AFAIK, it goes like this:
Hurst/Sola Sound Tonebender MkI - 1965-66 (folded steel housing, gold/dark grey, three transistors)
Sola Sound Tone Bender - 1966 (cast housing, silver, two OC75 transistors)
Sola Sound MkII Pro 1966-68 (cast housing, silver, three OC75 or OC81D transistors)
Vox MkII Pro 1967-68
Sola Sound MkIII 1968-69? (stamped housing, very rare)
Vox MkIII 1969-74 (Ge), 1975 (Si Jumbo TB circuit, reversed input & output)
Sola Sound MkIV 1970-71 (first to have the stamped Colorsound housing, in silver, orange or yellow)
Sola Sound Tone Bender 1971 (yellow, first to have the "Batman" graphics)
Sola Sound Tone Bender 1972-74 (silver, Ge), 1975 (Si, Jumbo TB circuit, reversed input & output)
There were also versions of the MkII made for Marshall (Supa Fuzz) and Rotosound (Fuzz), as well as some Vox MkIII/Rotosound/Marshall oddballs, with various silicon and germanium Veroboard circuits which didn't make it into volume production.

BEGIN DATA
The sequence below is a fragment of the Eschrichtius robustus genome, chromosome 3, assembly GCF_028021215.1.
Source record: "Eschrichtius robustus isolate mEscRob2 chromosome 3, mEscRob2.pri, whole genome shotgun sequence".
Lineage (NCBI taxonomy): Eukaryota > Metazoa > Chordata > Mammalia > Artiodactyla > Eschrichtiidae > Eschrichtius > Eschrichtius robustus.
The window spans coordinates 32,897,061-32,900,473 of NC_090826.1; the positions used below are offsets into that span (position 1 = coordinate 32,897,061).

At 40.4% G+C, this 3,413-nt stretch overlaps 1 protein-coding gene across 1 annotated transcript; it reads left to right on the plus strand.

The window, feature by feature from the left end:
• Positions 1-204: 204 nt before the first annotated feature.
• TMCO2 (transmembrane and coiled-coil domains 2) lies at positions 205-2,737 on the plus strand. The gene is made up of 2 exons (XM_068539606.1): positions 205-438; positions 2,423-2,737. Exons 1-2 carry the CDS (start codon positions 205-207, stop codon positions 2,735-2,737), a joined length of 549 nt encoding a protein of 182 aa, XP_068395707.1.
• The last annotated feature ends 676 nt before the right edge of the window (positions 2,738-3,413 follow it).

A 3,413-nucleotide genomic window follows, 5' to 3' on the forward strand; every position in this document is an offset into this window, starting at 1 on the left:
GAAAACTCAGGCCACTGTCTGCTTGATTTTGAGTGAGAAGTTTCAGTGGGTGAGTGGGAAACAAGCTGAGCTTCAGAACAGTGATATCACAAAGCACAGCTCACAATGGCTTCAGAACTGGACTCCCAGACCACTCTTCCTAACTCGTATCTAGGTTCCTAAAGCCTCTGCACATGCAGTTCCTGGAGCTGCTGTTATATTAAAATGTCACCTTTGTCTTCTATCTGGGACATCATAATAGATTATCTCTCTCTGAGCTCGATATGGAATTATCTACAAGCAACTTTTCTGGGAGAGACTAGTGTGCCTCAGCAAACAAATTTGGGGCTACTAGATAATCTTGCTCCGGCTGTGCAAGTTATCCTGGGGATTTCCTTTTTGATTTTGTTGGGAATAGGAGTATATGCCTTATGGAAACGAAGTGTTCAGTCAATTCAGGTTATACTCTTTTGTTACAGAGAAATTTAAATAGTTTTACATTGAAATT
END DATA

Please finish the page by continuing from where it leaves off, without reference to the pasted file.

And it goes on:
Up to '68/'69, these all have Veroboard circuits. The first 3-knob pedals,from '69/'70, had an "upside down" PCB, with the earliest examples having four transistors - one used as the diode.
All the above were made in England by Sola Sound. Sola Sound was registered as a company in November 1964 and Colorsound was not a separate company, it was a brand name used by Sola Sound and wasn't applied to Tone Benders until 1974 (Supa Tonebender).
The two transistor Vox Tone Bender sold in the USA was made in Italy by EME (who made the Vox wahs), and later Jen, but these were sourced independently by Thomas Organ and had nothing to do with Sola Sound
, other than lifting the name and case design. The only Vox Tone Benders sold in England at this time were the MkII Pros made by Sola Sound.
Here's a line up of three knobbers, from left: '70 Vox MkIII, '70 Park, '70 MkIV, '71 yellow TB, '74 silver TB. All these were dated from the pots.